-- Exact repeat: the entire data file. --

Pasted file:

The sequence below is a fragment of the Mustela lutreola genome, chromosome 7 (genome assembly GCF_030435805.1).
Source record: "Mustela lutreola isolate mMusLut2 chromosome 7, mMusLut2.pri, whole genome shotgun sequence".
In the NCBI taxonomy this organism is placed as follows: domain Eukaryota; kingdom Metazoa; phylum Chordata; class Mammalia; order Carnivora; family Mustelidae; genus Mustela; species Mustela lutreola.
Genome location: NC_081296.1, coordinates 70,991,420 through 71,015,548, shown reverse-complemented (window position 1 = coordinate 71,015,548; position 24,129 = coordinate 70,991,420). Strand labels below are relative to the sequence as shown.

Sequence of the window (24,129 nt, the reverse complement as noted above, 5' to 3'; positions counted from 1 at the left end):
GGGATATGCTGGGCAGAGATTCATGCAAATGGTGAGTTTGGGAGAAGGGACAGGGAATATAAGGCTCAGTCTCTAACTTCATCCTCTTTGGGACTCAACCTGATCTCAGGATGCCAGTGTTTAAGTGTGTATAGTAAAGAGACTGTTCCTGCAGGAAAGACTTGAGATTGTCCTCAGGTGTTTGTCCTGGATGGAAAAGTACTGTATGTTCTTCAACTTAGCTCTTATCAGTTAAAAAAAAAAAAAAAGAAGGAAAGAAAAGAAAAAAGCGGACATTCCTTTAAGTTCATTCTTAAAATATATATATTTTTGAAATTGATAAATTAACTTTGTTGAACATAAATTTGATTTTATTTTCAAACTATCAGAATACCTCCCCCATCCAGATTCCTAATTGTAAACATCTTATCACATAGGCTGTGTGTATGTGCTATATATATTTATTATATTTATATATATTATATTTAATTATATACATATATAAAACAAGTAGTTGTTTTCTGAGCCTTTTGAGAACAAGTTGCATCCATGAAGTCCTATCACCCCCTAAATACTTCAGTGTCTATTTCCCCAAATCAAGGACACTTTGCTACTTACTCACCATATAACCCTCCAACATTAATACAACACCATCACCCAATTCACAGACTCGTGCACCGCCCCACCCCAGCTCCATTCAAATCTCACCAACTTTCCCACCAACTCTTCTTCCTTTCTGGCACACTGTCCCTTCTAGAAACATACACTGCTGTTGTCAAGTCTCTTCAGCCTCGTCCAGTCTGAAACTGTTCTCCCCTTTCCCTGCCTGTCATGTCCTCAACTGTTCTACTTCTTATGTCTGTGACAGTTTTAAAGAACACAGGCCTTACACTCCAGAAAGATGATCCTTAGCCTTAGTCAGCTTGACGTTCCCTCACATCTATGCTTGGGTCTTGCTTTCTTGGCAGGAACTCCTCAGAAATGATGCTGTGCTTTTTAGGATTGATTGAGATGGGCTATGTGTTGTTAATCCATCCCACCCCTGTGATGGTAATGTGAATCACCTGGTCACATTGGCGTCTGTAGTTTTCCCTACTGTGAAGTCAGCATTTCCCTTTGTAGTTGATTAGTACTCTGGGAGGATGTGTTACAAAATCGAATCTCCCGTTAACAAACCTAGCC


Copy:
The sequence below is a fragment of the Mustela lutreola genome, chromosome 7 (genome assembly GCF_030435805.1).
Source record: "Mustela lutreola isolate mMusLut2 chromosome 7, mMusLut2.pri, whole genome shotgun sequence".
In the NCBI taxonomy this organism is placed as follows: domain Eukaryota; kingdom Metazoa; phylum Chordata; class Mammalia; order Carnivora; family Mustelidae; genus Mustela; species Mustela lutreola.
Genome location: NC_081296.1, coordinates 70,991,420 through 71,015,548, shown reverse-complemented (window position 1 = coordinate 71,015,548; position 24,129 = coordinate 70,991,420). Strand labels below are relative to the sequence as shown.

Sequence of the window (24,129 nt, the reverse complement as noted above, 5' to 3'; positions counted from 1 at the left end):
GGGATATGCTGGGCAGAGATTCATGCAAATGGTGAGTTTGGGAGAAGGGACAGGGAATATAAGGCTCAGTCTCTAACTTCATCCTCTTTGGGACTCAACCTGATCTCAGGATGCCAGTGTTTAAGTGTGTATAGTAAAGAGACTGTTCCTGCAGGAAAGACTTGAGATTGTCCTCAGGTGTTTGTCCTGGATGGAAAAGTACTGTATGTTCTTCAACTTAGCTCTTATCAGTTAAAAAAAAAAAAAAAGAAGGAAAGAAAAGAAAAAAGCGGACATTCCTTTAAGTTCATTCTTAAAATATATATATTTTTGAAATTGATAAATTAACTTTGTTGAACATAAATTTGATTTTATTTTCAAACTATCAGAATACCTCCCCCATCCAGATTCCTAATTGTAAACATCTTATCACATAGGCTGTGTGTATGTGCTATATATATTTATTATATTTATATATATTATATTTAATTATATACATATATAAAACAAGTAGTTGTTTTCTGAGCCTTTTGAGAACAAGTTGCATCCATGAAGTCCTATCACCCCCTAAATACTTCAGTGTCTATTTCCCCAAATCAAGGACACTTTGCTACTTACTCACCATATAACCCTCCAACATTAATACAACACCATCACCCAATTCACAGACTCGTGCACCGCCCCACCCCAGCTCCATTCAAATCTCACCAACTTTCCCACCAACTCTTCTTCCTTTCTGGCACACTGTCCCTTCTAGAAACATACACTGCTGTTGTCAAGTCTCTTCAGCCTCGTCCAGTCTGAAACTGTTCTCCCCTTTCCCTGCCTGTCATGTCCTCAACTGTTCTACTTCTTATGTCTGTGACAGTTTTAAAGAACACAGGCCTTACACTCCAGAAAGATGATCCTTAGCCTTAGTCAGCTTGACGTTCCCTCACATCTATGCTTGGGTCTTGCTTTCTTGGCAGGAACTCCTCAGAAATGATGCTGTGCTTTTTAGGATTGATTGAGATGGGCTATGTGTTGTTAATCCATCCCACCCCTGTGATGGTAATGTGAATCACCTGGTCACATTGGCGTCTGTAGTTTTCCCTACTGTGAAGTCAGCATTTCCCTTTGTAGTTGATTAGTACTCTGGGAGGATGTGTTACAAAATCGAATCTCCCGTTAACAAACCTAGCC